Ace of Spades Review

  • Author: Faridah Àbíké-Íyímídé
  • Series: Standalone
  • Genre: YA Thriller
  • No. of pages: 480
  • Dates read: 06.09.21 – 07.09.21
  • Star Rating: 5 stars

Plot: Welcome to Niveus Private Academy, where money paves the hallways, and the students are never less than perfect. Until now. Because anonymous texter, Aces, is bringing two students’ dark secrets to light. Talented musician Devon buries himself in rehearsals, but he can’t escape the spotlight when his private photos go public. Head girl Chiamaka isn’t afraid to get what she wants, but soon everyone will know the price she has paid for power.  Someone is out to get them both. Someone who holds all the aces. And they’re planning much more than a high-school game…

So, this was a book I saw promoted everywhere!! Everyone was raving about it and saying how amazing it was. So, naturally, I had to pick it up and see it for myself and, as you can tell from the rating, I loved it!

So, starting off with the writing. Àbíké-Íyímídé’s writing style is super easy to get into and in one sitting I read 150 pages and in the other sitting I finished the book! Her writing is engaging, easy to read and I kept on wanting more! This novel is multi POV and we follow two characters, Chiamaka and Devon. I could easily distinguish between each POV who was talking, both characters had vastly different voices/internal monologues and I enjoyed reading both of their POVs. This book has me crying with the characters, laughing with characters and being just as shocked with the characters. Àbíké-Íyímídé does a great job of also keeping you invested with each chapter. There is never a dull moment in this book and each chapter ends with a mini cliffhanger that keeps you reading!

The plot itself was incredible. The story covers very serious topics like homophobia and systemic racism. It’s a hard one as I really really enjoyed the story but severity of some of the topics within the novel make it feel that saying you enjoyed the story doesn’t feel like the right words as it’s so poignant. I feel that I need more important words to support and promote this amazing novel. But I did throughly enjoy the plot. The suspense, the build up, the reveal and eventually the pay-off was all incredible. I was constantly theorising what the outcome would be and who was involved with every plot addition or new character.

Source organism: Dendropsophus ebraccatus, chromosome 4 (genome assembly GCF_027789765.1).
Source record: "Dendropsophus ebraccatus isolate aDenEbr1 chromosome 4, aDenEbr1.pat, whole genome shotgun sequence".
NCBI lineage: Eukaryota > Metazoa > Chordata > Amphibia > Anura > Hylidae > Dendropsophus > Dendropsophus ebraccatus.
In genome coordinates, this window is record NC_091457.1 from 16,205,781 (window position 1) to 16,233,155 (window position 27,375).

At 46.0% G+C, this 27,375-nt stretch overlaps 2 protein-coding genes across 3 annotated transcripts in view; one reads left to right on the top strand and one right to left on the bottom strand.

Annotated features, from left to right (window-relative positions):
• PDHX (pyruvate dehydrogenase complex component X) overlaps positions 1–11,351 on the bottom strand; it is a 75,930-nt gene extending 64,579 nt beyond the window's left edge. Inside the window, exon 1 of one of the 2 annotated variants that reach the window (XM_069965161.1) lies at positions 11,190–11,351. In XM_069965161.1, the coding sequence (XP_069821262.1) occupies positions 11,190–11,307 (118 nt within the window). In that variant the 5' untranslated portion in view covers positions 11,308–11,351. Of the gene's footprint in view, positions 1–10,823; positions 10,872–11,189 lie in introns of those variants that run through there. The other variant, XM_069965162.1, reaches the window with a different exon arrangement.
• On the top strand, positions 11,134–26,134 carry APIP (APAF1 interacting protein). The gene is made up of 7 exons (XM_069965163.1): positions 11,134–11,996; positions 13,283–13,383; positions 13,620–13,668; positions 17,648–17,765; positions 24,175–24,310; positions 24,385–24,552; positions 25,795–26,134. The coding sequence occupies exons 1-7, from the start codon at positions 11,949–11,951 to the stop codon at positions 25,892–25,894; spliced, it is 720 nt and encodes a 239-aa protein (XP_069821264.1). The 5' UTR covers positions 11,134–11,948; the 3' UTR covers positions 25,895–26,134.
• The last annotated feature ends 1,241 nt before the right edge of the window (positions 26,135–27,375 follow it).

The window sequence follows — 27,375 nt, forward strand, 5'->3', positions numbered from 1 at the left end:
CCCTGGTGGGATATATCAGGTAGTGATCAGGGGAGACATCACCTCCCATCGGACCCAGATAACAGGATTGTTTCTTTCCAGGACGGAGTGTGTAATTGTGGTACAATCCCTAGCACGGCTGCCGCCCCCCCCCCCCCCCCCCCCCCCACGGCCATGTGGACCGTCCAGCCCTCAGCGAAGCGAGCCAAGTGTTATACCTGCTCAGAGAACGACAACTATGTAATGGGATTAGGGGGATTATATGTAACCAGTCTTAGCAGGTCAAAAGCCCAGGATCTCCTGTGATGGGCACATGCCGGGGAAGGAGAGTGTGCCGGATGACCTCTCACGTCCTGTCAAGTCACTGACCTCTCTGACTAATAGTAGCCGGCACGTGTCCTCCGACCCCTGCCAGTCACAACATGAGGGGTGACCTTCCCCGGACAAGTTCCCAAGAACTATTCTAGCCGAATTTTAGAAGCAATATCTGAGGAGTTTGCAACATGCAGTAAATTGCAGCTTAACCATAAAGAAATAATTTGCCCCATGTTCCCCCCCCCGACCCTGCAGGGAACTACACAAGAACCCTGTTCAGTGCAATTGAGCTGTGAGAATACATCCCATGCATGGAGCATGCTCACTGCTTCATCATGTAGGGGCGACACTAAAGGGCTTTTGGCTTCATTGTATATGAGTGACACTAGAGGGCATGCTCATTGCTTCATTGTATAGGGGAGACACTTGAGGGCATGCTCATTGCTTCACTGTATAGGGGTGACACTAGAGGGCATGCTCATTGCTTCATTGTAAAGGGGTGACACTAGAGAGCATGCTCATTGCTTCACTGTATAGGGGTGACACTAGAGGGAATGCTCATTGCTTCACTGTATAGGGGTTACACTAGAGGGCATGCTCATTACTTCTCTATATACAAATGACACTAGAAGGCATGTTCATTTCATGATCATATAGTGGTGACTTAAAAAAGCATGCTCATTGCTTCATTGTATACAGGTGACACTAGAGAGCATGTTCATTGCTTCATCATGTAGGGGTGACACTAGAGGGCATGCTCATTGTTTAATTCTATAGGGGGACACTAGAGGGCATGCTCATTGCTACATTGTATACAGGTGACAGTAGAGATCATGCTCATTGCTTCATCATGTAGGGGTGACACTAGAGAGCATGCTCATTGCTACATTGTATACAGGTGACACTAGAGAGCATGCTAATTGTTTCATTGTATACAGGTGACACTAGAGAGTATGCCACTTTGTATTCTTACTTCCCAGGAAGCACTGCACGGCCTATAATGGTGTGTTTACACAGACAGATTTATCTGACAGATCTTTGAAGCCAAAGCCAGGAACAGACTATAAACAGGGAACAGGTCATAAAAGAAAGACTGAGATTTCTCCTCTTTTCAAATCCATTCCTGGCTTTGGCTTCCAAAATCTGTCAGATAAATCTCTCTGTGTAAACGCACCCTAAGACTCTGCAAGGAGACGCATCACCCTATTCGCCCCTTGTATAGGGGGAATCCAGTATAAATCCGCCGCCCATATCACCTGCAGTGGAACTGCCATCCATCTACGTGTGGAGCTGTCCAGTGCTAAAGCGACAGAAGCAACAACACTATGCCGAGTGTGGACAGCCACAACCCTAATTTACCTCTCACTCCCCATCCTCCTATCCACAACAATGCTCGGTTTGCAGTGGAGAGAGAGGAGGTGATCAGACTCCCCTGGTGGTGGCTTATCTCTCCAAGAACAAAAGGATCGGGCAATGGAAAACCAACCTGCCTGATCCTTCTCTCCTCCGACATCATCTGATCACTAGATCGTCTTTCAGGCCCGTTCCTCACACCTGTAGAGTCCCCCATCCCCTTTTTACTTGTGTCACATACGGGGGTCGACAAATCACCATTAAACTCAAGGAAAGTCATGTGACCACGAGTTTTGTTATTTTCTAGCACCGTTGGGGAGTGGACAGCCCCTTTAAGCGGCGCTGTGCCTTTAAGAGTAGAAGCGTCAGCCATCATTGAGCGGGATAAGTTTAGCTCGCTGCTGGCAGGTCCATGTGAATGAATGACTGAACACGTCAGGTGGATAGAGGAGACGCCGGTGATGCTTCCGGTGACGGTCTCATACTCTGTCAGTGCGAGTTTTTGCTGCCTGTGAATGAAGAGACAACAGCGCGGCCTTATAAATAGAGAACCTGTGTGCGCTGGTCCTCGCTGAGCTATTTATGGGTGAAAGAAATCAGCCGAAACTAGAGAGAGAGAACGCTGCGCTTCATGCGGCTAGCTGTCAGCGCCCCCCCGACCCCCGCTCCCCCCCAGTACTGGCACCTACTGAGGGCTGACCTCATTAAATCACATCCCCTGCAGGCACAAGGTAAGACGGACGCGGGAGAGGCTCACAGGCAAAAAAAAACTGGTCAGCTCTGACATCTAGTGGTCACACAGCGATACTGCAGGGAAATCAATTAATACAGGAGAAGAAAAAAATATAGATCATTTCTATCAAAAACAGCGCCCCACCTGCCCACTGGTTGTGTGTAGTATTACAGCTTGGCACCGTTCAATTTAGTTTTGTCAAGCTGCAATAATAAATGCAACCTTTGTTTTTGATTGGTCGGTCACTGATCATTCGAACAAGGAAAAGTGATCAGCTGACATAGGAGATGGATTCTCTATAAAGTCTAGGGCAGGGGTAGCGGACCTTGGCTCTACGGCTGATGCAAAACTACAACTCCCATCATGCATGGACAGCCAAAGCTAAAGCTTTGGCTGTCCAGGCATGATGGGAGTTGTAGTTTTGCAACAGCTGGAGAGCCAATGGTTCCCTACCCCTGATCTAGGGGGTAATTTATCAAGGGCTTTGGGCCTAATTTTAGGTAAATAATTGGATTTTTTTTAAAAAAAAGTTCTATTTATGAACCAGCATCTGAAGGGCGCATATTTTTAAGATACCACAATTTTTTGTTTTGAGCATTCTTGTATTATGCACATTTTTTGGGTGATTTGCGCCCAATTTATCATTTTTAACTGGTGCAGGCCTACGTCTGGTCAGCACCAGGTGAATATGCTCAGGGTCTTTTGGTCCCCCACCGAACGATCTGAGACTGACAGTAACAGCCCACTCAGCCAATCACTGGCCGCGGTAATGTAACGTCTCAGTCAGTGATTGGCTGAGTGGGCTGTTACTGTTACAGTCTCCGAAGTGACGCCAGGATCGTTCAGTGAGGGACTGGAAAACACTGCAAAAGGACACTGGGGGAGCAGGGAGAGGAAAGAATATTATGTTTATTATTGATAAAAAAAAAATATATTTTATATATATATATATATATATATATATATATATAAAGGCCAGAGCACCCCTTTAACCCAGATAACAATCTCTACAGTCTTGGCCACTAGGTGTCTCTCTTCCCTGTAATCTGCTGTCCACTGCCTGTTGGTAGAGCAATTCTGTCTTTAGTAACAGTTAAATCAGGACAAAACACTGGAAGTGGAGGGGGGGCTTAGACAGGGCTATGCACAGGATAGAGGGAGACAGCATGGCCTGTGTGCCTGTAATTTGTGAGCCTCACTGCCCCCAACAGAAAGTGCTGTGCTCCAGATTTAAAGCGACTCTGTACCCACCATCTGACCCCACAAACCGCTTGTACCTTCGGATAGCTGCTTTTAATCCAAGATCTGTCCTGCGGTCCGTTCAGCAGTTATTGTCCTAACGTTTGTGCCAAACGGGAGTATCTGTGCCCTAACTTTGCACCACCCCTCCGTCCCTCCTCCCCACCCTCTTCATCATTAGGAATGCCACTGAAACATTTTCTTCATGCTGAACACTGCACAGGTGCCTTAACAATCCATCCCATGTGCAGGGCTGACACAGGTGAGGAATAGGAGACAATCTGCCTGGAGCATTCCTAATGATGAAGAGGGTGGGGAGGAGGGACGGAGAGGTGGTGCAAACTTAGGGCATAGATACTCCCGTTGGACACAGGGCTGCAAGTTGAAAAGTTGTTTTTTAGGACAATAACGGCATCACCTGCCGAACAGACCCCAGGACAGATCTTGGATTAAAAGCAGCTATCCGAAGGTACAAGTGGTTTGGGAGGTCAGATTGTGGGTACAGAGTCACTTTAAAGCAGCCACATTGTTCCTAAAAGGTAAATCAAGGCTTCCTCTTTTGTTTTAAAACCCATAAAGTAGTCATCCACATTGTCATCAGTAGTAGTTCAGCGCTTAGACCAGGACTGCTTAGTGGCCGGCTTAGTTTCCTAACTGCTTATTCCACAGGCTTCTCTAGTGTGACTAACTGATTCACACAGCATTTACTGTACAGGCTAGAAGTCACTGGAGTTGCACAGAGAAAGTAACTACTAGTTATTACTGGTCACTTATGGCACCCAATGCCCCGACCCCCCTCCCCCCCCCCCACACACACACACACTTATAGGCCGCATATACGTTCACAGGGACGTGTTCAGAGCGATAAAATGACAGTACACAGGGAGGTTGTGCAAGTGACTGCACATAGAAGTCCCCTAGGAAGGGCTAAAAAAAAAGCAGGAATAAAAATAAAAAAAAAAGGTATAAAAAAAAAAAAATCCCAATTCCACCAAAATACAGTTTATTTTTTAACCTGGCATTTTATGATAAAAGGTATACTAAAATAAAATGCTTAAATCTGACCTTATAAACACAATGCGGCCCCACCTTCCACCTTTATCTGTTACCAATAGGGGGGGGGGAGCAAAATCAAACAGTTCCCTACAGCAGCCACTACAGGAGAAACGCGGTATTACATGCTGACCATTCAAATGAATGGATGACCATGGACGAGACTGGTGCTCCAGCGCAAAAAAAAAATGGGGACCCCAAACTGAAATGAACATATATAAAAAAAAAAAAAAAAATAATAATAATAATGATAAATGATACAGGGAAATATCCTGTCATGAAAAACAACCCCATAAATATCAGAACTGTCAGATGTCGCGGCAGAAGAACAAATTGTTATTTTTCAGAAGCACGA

Our two main characters were amazing. You had shy and introverted Devon who I wanted to protect at all costs and then strong-willed and determined Chiamaka, who originally I wasn’t the biggest fan of, but her character arc and her internal motivations were incredible. You really root and want to support these characters when the texts from Aces start. We also get some great LGBTQ+ representation in this novel as well and it was done super well. Obviously, there is the exploration of what it’s like being black in a predominantly white institution and especially with Chiamaka what’s like being mixed race as well. We explore in this novel how being in white dominated spaces affects black teens growing up and the way they view themselves.

One thing I also wanted to shout out, which I did mention on my twitter @readsindia, is that Àbíké-Íyímídé included trigger warnings at the beginning of the book and link to find the full list on her website. There is actually a QR code you can scan. I personally think publishers should incorporate this more in the future. You can choose to look at it if you wish but I feel that it’s a super important tool that isn’t utilised enough!

Overall, this was an incredibly powerful and engaging mystery with characters you can’t help but root for and want to protect.

The next book I will be reading is on the complete opposite end of the spectrum and that’s The Six Wives of Henry VIII by Alison Wier.

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